I left it out of my everyday and asserted that my business would have to grow in whispers. In creating something that would help other reconnect with motherhood without consuming my motherhood experience in the process. I set business hours with which I would write, post, share, connect and create. I would allow myself time to focus, to process, to plan and to execute with intention of quality service as opposed to “omni presence” on alll facets of the inter webs. 

I carved out time for things that were important, in order to protect what really mattered. My family, my sanity, my productivity and my JOY in this journey. 

And, let me tell you, God is GOOD. 

The joy that has come into our home in the few short weeks of breaking the chains is immeasurable. The amount of stuff we are checking off our To Do Lists is insane. And the quality of work we are putting together that is on the verge of being ready to launch is AW-INSPIRING. 

I share this because my LITERAL only tip for making the most of your life is to LIVE your life.

Be fully present in YOUR life.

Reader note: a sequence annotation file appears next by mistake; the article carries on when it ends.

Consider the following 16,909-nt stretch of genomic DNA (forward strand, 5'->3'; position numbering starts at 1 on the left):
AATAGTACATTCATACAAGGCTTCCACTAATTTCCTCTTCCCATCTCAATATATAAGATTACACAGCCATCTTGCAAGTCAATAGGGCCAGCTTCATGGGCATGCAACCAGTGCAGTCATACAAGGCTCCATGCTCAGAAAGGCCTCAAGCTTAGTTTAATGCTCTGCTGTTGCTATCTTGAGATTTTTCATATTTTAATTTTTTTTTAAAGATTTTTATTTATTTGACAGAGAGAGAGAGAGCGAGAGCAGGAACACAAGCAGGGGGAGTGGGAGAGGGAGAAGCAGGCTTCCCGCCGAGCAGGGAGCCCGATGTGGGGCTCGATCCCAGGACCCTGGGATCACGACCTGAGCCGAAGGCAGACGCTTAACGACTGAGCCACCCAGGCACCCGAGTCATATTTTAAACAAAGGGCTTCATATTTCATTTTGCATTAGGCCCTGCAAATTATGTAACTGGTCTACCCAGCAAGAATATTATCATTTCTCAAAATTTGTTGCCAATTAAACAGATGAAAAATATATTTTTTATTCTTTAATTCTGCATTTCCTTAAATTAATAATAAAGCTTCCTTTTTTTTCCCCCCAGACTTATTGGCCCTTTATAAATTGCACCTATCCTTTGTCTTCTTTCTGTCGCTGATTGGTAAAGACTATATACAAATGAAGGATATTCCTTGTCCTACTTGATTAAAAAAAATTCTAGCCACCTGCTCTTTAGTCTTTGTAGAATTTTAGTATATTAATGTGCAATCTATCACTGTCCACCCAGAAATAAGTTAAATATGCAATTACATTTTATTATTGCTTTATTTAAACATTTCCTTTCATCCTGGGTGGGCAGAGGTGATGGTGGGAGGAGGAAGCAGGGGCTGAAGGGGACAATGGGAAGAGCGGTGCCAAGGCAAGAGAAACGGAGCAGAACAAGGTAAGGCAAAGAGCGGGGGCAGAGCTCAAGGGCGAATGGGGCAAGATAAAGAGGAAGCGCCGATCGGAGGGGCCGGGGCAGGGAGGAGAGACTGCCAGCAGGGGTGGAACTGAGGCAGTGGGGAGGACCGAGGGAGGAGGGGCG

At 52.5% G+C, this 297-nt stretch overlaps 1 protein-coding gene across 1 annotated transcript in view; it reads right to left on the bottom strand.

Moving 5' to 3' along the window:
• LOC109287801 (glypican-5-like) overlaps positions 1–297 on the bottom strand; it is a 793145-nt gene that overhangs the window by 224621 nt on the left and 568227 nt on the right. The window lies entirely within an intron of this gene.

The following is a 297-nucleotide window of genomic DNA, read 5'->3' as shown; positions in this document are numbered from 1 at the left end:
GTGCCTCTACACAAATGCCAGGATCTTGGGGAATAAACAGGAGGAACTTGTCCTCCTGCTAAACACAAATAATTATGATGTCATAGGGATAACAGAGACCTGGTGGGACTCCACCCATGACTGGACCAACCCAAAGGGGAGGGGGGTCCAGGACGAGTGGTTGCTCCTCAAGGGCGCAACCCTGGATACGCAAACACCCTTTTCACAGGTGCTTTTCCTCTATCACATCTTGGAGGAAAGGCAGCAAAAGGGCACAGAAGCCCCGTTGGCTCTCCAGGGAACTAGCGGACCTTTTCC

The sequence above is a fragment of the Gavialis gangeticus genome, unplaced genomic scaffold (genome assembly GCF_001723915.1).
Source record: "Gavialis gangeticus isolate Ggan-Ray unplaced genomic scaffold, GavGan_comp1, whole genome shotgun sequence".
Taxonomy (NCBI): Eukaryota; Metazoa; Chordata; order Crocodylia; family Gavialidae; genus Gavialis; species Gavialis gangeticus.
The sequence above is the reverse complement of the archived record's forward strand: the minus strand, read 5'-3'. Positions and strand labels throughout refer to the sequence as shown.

Exactly where it is right now. Embrace the imperfections, the quirks, the normal rhythm to a life uninterrupted by pings and dings. Remember that these people in front of you are the ones you have been trusted to connect with and they are of primary importance. So like what they are up to, comment on their activities, share your time with THEM and watch the enemy lose his grip on your motherhood journey. 

Reconnect and keep your eyes open for The Mom Dare: 30 Days of God’s Truth, Daring You To Get off Your Phone and Reconnect with Motherhood << PUMPED!!! 

 

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And the deeper pain set in when I recalled the last time I looked in the mirror.

I had just given birth to my daughter in our bedroom. I was tired from a week of hard, early labour and a very fast and intense delivery from my knees on the floor, I was overwhelmed with the thought that I had just brought a little lady into this world and I looked up as I was getting settled onto the side of my bed, baby in arms, and I was disgusted with what I saw.

It wasn’t the blood, the sweat or the fluids, it wasn’t the mess of the birth. No, none of that upset me. What upset me was the reflection of myself.
FAT.
UGLY.
TIRED.
OLD.
FEEBLE.

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Being a mother is hard! Especially when the world tells you to work as if you have no kids and to mother as if you don’t work.
Finding peace in the decision is possible.